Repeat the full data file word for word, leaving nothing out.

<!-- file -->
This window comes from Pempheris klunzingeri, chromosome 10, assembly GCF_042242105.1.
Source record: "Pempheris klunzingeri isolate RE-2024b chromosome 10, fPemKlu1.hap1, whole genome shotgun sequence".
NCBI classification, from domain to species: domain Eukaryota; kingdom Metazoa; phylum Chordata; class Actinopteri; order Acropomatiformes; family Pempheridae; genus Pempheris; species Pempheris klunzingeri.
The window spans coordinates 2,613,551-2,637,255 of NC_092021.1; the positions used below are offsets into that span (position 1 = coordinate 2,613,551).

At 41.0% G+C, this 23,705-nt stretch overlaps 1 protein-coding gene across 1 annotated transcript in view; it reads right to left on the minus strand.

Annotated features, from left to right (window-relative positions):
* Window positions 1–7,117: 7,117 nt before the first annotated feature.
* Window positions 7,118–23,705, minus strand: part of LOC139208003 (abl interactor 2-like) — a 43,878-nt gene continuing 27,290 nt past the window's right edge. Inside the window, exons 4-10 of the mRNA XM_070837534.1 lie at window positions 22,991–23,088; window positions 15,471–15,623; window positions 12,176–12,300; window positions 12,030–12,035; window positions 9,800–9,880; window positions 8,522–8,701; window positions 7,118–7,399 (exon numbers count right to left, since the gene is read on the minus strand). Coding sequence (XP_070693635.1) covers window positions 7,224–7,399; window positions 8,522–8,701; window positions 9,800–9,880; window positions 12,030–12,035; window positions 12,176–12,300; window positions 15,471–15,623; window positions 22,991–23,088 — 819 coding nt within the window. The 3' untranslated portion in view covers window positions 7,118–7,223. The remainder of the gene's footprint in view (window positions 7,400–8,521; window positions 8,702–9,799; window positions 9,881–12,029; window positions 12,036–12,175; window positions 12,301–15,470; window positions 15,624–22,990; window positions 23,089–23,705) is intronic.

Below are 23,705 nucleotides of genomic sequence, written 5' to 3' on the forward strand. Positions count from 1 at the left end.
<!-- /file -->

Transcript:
This window comes from Pempheris klunzingeri, chromosome 10, assembly GCF_042242105.1.
Source record: "Pempheris klunzingeri isolate RE-2024b chromosome 10, fPemKlu1.hap1, whole genome shotgun sequence".
NCBI classification, from domain to species: domain Eukaryota; kingdom Metazoa; phylum Chordata; class Actinopteri; order Acropomatiformes; family Pempheridae; genus Pempheris; species Pempheris klunzingeri.
The window spans coordinates 2,613,551-2,637,255 of NC_092021.1; the positions used below are offsets into that span (position 1 = coordinate 2,613,551).

At 41.0% G+C, this 23,705-nt stretch overlaps 1 protein-coding gene across 1 annotated transcript in view; it reads right to left on the minus strand.

Annotated features, from left to right (window-relative positions):
* Window positions 1–7,117: 7,117 nt before the first annotated feature.
* Window positions 7,118–23,705, minus strand: part of LOC139208003 (abl interactor 2-like) — a 43,878-nt gene continuing 27,290 nt past the window's right edge. Inside the window, exons 4-10 of the mRNA XM_070837534.1 lie at window positions 22,991–23,088; window positions 15,471–15,623; window positions 12,176–12,300; window positions 12,030–12,035; window positions 9,800–9,880; window positions 8,522–8,701; window positions 7,118–7,399 (exon numbers count right to left, since the gene is read on the minus strand). Coding sequence (XP_070693635.1) covers window positions 7,224–7,399; window positions 8,522–8,701; window positions 9,800–9,880; window positions 12,030–12,035; window positions 12,176–12,300; window positions 15,471–15,623; window positions 22,991–23,088 — 819 coding nt within the window. The 3' untranslated portion in view covers window positions 7,118–7,223. The remainder of the gene's footprint in view (window positions 7,400–8,521; window positions 8,702–9,799; window positions 9,881–12,029; window positions 12,036–12,175; window positions 12,301–15,470; window positions 15,624–22,990; window positions 23,089–23,705) is intronic.

Below are 23,705 nucleotides of genomic sequence, written 5' to 3' on the forward strand. Positions count from 1 at the left end.